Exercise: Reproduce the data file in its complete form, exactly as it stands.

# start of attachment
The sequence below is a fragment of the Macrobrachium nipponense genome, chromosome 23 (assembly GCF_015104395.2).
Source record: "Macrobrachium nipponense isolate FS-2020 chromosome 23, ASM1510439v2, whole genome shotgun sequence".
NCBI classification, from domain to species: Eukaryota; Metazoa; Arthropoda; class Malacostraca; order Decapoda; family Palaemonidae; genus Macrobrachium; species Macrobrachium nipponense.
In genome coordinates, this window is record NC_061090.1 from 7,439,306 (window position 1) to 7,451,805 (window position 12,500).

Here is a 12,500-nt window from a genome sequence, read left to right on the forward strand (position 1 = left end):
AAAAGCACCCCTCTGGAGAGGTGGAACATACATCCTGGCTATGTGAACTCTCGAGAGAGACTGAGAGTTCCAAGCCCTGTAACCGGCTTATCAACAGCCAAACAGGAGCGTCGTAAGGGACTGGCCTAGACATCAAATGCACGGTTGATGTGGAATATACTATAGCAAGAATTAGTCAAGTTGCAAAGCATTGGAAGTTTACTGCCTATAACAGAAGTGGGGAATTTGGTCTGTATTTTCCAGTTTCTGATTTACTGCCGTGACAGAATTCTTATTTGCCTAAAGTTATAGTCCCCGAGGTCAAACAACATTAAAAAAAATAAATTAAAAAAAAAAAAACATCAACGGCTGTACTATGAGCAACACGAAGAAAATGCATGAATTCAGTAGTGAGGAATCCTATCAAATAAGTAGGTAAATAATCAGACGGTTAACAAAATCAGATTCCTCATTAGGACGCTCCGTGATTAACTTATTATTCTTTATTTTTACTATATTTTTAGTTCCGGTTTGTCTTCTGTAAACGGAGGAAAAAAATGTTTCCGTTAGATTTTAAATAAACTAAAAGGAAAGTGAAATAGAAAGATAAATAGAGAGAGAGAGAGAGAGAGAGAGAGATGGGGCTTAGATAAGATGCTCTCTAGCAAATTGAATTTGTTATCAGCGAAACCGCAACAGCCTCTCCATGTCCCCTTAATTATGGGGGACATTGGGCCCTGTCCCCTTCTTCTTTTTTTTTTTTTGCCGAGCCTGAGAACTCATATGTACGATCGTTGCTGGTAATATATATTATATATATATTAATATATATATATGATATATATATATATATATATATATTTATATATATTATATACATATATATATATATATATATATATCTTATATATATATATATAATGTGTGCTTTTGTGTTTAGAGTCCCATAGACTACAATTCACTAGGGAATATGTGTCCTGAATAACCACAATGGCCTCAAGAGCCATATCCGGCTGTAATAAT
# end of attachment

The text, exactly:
The sequence below is a fragment of the Macrobrachium nipponense genome, chromosome 23 (assembly GCF_015104395.2).
Source record: "Macrobrachium nipponense isolate FS-2020 chromosome 23, ASM1510439v2, whole genome shotgun sequence".
NCBI classification, from domain to species: Eukaryota; Metazoa; Arthropoda; class Malacostraca; order Decapoda; family Palaemonidae; genus Macrobrachium; species Macrobrachium nipponense.
In genome coordinates, this window is record NC_061090.1 from 7,439,306 (window position 1) to 7,451,805 (window position 12,500).

Here is a 12,500-nt window from a genome sequence, read left to right on the forward strand (position 1 = left end):
AAAAGCACCCCTCTGGAGAGGTGGAACATACATCCTGGCTATGTGAACTCTCGAGAGAGACTGAGAGTTCCAAGCCCTGTAACCGGCTTATCAACAGCCAAACAGGAGCGTCGTAAGGGACTGGCCTAGACATCAAATGCACGGTTGATGTGGAATATACTATAGCAAGAATTAGTCAAGTTGCAAAGCATTGGAAGTTTACTGCCTATAACAGAAGTGGGGAATTTGGTCTGTATTTTCCAGTTTCTGATTTACTGCCGTGACAGAATTCTTATTTGCCTAAAGTTATAGTCCCCGAGGTCAAACAACATTAAAAAAAATAAATTAAAAAAAAAAAAACATCAACGGCTGTACTATGAGCAACACGAAGAAAATGCATGAATTCAGTAGTGAGGAATCCTATCAAATAAGTAGGTAAATAATCAGACGGTTAACAAAATCAGATTCCTCATTAGGACGCTCCGTGATTAACTTATTATTCTTTATTTTTACTATATTTTTAGTTCCGGTTTGTCTTCTGTAAACGGAGGAAAAAAATGTTTCCGTTAGATTTTAAATAAACTAAAAGGAAAGTGAAATAGAAAGATAAATAGAGAGAGAGAGAGAGAGAGAGAGAGATGGGGCTTAGATAAGATGCTCTCTAGCAAATTGAATTTGTTATCAGCGAAACCGCAACAGCCTCTCCATGTCCCCTTAATTATGGGGGACATTGGGCCCTGTCCCCTTCTTCTTTTTTTTTTTTTGCCGAGCCTGAGAACTCATATGTACGATCGTTGCTGGTAATATATATTATATATATATTAATATATATATATGATATATATATATATATATATATATTTATATATATTATATACATATATATATATATATATATATATCTTATATATATATATATAATGTGTGCTTTTGTGTTTAGAGTCCCATAGACTACAATTCACTAGGGAATATGTGTCCTGAATAACCACAATGGCCTCAAGAGCCATATCCGGCTGTAATAAT